The US is bracing for complex, fast-moving threats to elections this year, FBI director warns

FBI Director Christopher Wray testifies during a House Select Committee focusing on China on Capitol Hill, Wednesday, Jan. 31, 2024, in Washington. (AP Photo/Mariam Zuhaib) (Mariam Zuhaib, Copyright 2024 The Associated Press. All rights reserved)

MCLEAN, Va. – The United States expects to face fast-moving threats to American elections this year as artificial intelligence and other technological advances have made interference and meddling easier than before, FBI Director Christopher Wray said Thursday.

“The U.S. has confronted foreign malign influence threats in the past,” Wray told a national security conference. “But this election cycle, the U.S. will face more adversaries, moving at a faster pace, and enabled by new technology.”

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Wray singled out advances in generative AI, which he said had made it “easier for both more and less-sophisticated foreign adversaries to engage in malign influence.”

The remarks underscored escalating U.S. government concerns over sometimes hard-to-detect influence operations that are designed to shape public opinion. Though officials have not cited successful efforts by foreign governments to directly alter election results, they have sounded the alarms over the past decade about foreign influence campaigns.

Wray suggested the FBI would share information this year about threats that it sees.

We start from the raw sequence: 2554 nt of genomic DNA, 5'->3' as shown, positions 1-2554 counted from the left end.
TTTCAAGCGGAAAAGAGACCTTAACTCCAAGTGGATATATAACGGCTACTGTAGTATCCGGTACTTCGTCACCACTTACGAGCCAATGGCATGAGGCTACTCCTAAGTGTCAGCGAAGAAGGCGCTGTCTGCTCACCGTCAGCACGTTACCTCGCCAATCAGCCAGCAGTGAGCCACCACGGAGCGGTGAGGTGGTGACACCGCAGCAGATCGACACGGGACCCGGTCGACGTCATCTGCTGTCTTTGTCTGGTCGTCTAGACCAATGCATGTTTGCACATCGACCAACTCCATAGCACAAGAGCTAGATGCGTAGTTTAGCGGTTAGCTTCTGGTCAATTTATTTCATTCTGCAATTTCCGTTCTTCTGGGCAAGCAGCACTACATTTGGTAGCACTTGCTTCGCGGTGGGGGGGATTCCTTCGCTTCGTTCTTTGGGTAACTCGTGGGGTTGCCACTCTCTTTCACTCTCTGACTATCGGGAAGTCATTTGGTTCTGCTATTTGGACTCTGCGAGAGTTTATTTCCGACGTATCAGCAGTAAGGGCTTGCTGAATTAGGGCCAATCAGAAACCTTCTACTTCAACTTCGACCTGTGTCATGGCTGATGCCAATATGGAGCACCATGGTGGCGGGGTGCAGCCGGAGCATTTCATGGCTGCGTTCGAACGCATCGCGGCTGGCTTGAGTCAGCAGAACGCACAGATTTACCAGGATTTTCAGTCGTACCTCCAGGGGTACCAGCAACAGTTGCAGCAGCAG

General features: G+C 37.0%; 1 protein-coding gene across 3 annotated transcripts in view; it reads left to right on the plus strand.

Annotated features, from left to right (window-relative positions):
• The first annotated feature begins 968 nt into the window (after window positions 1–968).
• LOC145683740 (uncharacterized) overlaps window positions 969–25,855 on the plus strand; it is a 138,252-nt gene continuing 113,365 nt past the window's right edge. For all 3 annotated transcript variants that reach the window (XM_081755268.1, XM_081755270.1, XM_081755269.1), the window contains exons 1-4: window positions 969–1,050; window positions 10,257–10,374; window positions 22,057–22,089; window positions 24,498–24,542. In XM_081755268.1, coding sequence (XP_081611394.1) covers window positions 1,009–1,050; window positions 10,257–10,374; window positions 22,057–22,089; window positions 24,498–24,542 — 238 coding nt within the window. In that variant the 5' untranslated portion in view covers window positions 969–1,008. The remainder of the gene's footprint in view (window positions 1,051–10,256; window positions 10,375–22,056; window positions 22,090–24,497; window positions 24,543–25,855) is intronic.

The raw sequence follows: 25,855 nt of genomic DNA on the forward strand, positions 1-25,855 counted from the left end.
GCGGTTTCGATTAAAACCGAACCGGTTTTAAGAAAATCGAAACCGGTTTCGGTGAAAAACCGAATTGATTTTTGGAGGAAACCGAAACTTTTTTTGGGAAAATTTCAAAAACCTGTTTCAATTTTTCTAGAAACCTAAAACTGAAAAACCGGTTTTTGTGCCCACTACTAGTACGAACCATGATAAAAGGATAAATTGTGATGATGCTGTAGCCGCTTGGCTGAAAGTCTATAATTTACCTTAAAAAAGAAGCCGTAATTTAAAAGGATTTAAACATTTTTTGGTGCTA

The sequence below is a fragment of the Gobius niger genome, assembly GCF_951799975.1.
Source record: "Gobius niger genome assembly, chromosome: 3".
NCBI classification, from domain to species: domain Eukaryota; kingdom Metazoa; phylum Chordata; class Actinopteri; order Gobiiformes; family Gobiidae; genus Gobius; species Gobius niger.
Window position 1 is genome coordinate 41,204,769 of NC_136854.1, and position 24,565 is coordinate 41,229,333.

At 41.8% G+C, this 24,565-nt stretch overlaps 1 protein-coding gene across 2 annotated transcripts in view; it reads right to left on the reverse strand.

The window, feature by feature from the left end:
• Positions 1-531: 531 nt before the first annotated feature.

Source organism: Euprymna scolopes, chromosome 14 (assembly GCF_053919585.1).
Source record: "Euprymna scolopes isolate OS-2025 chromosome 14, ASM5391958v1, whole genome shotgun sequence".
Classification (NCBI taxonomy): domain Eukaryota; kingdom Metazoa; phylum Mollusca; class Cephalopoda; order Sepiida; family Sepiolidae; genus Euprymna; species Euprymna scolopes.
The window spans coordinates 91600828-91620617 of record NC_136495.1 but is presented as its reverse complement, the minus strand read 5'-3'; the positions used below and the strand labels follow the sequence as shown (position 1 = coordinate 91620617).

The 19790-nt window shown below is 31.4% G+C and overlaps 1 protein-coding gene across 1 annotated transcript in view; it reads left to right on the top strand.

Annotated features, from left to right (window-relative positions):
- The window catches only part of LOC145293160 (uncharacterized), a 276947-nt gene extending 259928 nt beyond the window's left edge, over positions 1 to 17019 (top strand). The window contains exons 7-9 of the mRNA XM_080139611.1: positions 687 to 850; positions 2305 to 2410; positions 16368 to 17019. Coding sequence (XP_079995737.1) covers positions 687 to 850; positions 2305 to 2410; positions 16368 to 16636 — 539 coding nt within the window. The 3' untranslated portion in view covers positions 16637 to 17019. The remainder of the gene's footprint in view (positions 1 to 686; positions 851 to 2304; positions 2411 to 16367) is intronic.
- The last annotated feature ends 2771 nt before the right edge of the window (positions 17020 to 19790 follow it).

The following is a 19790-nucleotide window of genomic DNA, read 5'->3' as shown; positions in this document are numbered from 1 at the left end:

“As intelligence professionals, we’ve got to highlight threats in specific, evidence-based ways so that we’re usefully arming our partners and, in particular, the public against the kinds of foreign influence operations they’re likely to confront,” he said.

In 2016, Russian operatives sought to boost Republican Donald Trump's election chances by stealing and leaking Democratic emails and by using a hidden but powerful social media campaign to sow discord among American voters.

In 2020, U.S. intelligence officials have said, Russian President Vladimir Putin authorized influence operations to denigrate Democrat Joe Biden and help Trump in that year's election. China “considered but did not deploy” influence operations, while aggressive efforts by Iran sought to exploit vulnerabilities in state election websites as Tehran sought to hurt Trump's reelection chances, officials have said.

Despite those threats, according to intelligence officials, there was ultimately no evidence that any foreign entity changed votes or otherwise disrupted the voting process.

In some instances, emerging technology has been used closer to home.

For instance, a political consultant confirmed this week that he had paid a New Orleans street magician to create a robocall that mimicked Biden's voice, though the consultant said he was trying to send a wake-up call about the potential malign uses of artificial intelligence, not influence the outcome of last month’s New Hampshire primary.

The possible specter of renewed foreign interference resurfaced again this month when the Justice Department charged an FBI informant with giving false allegations about purported Biden family corruption.

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